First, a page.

Behold the Rocky Mountain Elk, scientifically known as Cervus elaphus nelsoni, an emblematic subspecies among the four that thrive in the vast expanse of the United States. In the heart of New Mexico, this majestic creature takes its place as the largest mammal. Revered as one of the most sought-after trophies for big game hunters, the presence of the Rocky Mountain Elk in New Mexico is the result of extensive efforts to reintroduce them to their native habitat after their extirpation in the early 1900s. Both the Rocky Mountain Elk and the now-extinct Merriam’s Elk (C. e. merriami) once roamed the state’s rugged mountainous terrains, and they held a sacred cultural significance for many southwestern tribes across the region. Merriam’s elk, in particular, were known to populate the southern mountains of both New Mexico and Arizona until the European settlers arrived, bringing unregulated hunting and the transformative presence of sheep and cattle, leading to their precipitous decline in the late 1800s. By 1900, elk were a rare sight in the southern mountains, and the last recorded elk in the northern part of the state was seen in 1909.

Shortly after the elk vanished from the state, the journey of reintroducing the species commenced in 1911. It was during this time that the Bartlett Ranch, also known as Vermejo Park, acquired 15 Rocky Mountain elk, while the state of New Mexico imported 12 elk from Colorado to reestablish small populations in the northern mountains. Subsequent reintroduction initiatives were undertaken after the passage of the Pittman Robertson Act in 1938. This legislation provided the state with funds derived from excise taxes on sporting equipment, such as firearms and ammunition. This act, still in force today, is a critical financial resource for state wildlife management agencies across the United States. Early funds were allocated to continue the reintroduction of elk into New Mexico, and between 1954 and 1967, the Department of Game and Fish, established in 1912, transplanted 638 elk into the state. Since then, elk have flourished in many of their historical ranges in the mountainous regions, and their population is estimated to range from 81,100 to 105,700 (according to 2018 data) across New Mexico.

Elk, the second-largest members of the deer family, scientifically belong to the Cervidae group. Mature bulls exhibit an impressive weight range between 800 and 1,100 pounds, while adult cows weigh between 500 and 660 pounds. Their stature boasts a total body length of 80 to 100 inches and a front shoulder height that spans from 55 to 60 inches, making them an imposing presence second only to moose within the deer family. The Native American name for these elk, “Wapati,” is an ode to their distinctive “white rump.” Their coats typically showcase a tawny brown or light tan hue, accentuated by a mane of darker, longer hair that extends from the front shoulders onward. Antlers, a signature trait, are exclusive to male, or bull, elk. These antlers begin growing in late spring and continue to develop before shedding annually to be replaced. The antler development process commences in their first year and extends throughout their lifespan, with the maximum antler size typically observed in 7-8-year-old bulls. These antlers usually feature six tines each, spanning up to 40-45 inches in length and weighing 15-20 pounds apiece. Antler size can vary among individual bulls, influenced by factors such as age, the quality of spring forage, and nutritional condition at a young age. These formidable antlers play a pivotal role in establishing dominance during the rut, the breeding season, and also serve as a defense against predators. Elk exhibit varying lifespans, with cows generally living longer, around 15-18 years, compared to bulls, who typically have a lifespan of 10-13 years.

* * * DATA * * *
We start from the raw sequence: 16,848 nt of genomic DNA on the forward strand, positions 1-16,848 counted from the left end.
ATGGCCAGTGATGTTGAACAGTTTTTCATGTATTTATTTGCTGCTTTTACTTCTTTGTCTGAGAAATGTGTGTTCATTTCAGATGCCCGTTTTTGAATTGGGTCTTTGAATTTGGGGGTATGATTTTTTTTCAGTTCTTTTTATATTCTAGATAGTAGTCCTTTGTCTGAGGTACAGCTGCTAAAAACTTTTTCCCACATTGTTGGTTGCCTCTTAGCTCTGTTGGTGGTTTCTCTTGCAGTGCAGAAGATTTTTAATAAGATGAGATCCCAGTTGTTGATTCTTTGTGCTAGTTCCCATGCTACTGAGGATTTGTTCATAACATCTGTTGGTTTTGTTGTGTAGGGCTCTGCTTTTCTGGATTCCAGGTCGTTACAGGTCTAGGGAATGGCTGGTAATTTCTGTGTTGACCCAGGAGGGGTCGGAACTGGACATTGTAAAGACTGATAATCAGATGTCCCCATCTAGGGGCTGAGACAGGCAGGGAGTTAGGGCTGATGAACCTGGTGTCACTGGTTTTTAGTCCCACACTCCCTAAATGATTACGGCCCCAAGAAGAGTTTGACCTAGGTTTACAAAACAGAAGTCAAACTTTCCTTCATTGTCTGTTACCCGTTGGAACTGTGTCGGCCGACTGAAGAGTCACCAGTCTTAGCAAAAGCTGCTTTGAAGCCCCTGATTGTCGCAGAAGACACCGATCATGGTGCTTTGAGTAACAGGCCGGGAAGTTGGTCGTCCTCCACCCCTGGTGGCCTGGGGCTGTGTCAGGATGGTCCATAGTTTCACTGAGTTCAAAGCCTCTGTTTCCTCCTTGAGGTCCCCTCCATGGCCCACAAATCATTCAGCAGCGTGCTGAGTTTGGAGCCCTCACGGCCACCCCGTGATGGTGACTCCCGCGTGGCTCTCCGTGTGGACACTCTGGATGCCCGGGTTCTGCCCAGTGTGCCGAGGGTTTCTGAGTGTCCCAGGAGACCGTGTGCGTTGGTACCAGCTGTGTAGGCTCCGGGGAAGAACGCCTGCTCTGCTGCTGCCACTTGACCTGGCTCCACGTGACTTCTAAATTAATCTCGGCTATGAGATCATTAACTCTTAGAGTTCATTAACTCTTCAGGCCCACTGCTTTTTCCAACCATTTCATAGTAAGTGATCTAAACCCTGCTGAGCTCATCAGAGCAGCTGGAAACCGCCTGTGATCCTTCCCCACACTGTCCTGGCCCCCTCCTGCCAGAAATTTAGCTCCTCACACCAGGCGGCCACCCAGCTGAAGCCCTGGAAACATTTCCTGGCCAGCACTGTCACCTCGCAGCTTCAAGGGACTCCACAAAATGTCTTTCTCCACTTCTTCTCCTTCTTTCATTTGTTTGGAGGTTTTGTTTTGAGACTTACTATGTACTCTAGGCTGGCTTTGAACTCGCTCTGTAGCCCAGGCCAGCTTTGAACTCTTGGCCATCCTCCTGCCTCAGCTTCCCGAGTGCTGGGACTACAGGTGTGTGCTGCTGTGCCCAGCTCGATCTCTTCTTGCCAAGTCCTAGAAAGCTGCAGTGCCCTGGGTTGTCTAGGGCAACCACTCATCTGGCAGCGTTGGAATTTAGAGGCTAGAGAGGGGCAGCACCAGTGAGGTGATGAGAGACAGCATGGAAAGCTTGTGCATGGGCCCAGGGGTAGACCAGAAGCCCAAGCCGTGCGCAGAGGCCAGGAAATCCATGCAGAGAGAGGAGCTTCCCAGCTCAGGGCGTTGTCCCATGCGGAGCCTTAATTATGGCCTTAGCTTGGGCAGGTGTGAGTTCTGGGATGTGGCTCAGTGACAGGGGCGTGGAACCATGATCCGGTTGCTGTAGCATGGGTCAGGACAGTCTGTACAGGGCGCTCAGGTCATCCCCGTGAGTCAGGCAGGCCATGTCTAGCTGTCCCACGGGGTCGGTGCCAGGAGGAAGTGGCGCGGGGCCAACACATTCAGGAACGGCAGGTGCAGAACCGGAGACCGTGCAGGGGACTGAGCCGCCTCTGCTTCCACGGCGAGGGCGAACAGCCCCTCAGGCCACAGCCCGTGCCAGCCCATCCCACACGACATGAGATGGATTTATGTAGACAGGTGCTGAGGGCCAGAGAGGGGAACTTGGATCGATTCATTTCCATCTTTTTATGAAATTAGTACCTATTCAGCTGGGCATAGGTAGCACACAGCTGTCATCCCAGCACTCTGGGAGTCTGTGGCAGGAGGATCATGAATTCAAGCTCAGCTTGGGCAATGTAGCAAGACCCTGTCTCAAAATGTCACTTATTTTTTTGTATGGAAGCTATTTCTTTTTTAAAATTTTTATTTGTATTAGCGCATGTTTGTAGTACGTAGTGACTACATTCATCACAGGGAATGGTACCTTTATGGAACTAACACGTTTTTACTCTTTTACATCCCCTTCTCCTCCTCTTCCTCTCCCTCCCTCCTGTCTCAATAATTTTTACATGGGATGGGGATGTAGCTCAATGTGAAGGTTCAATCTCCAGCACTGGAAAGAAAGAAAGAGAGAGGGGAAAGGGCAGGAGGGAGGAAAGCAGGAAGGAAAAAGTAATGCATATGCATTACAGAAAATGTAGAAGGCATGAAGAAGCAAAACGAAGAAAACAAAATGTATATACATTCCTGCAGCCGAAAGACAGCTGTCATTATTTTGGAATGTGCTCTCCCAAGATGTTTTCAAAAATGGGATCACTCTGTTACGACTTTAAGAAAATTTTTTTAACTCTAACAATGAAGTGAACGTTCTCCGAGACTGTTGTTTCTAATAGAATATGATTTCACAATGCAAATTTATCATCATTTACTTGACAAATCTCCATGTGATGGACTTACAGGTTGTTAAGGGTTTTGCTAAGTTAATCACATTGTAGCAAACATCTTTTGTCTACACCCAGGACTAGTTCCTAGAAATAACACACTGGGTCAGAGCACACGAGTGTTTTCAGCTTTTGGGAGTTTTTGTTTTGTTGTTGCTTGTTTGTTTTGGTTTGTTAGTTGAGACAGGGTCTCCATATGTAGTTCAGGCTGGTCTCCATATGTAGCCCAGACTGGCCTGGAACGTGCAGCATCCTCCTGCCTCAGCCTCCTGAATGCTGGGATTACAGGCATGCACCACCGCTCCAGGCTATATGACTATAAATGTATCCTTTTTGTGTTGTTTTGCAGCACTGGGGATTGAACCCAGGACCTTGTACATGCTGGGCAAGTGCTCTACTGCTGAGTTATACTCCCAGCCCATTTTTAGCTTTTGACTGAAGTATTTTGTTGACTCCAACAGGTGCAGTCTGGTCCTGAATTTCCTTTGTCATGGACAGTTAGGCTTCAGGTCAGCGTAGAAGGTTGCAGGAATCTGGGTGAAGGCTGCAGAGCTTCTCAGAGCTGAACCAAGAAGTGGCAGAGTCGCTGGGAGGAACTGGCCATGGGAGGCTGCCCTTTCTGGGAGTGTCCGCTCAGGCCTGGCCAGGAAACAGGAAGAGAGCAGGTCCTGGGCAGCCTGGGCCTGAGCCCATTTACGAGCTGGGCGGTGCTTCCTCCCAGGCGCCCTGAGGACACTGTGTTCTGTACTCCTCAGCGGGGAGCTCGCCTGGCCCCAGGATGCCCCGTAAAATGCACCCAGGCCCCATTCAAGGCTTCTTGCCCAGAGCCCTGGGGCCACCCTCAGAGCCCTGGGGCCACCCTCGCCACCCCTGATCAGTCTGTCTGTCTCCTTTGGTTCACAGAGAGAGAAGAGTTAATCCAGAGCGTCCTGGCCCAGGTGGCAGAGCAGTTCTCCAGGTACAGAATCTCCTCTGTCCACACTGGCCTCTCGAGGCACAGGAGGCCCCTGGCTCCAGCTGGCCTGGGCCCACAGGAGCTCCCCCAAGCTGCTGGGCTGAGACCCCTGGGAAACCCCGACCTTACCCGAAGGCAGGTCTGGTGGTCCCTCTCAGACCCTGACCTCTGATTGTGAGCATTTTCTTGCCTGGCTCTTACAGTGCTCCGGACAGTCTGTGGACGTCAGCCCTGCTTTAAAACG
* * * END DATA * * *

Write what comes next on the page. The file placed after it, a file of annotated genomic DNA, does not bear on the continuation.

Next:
Elk in New Mexico have a strong association with forested mountain and foothill ecosystems, characterized by a blend of open meadows and sheltered terrain. They are commonly found in aspen and pine forests, as well as pinon and juniper uplands. Elk are strict herbivores, with their diet primarily consisting of grasses and forbs. Their foraging activities are most prevalent during the early morning and twilight hours in open meadows. During the daytime, they seek refuge in dense timber, resting in shaded, cool areas that shield them from midday temperatures and reduce their vulnerability to predators. In the northern parts of New Mexico, some elk partake in seasonal migrations, transitioning between high-elevation habitats in the summer and low-elevation habitats in the winter, when snow accumulates in the mountains, making foraging more challenging. The breeding season for elk occurs during the mid to late fall, with mature bull elk’s bugling calls echoing through the landscape and their distinctive antler-to-antler sparring bouts. These bouts serve to establish dominance within the herd and secure the opportunity to mate with a harem of breeding-age cow elk. Not every bull will have the chance to mate each year, and typically, one bull will breed with multiple cows. With the arrival of spring, newborn elk calves make their appearance. For most elk, peak calving occurs around June 1st when the spring vegetation is exceptionally nutritious. These newborn calves typically weigh between 30-35 pounds at birth and are characterized by speckled coats, serving as their primary camouflage and defense against predators during their first week of life. Common predators that pose a threat to elk calves include coyotes, black bears, and mountain lions.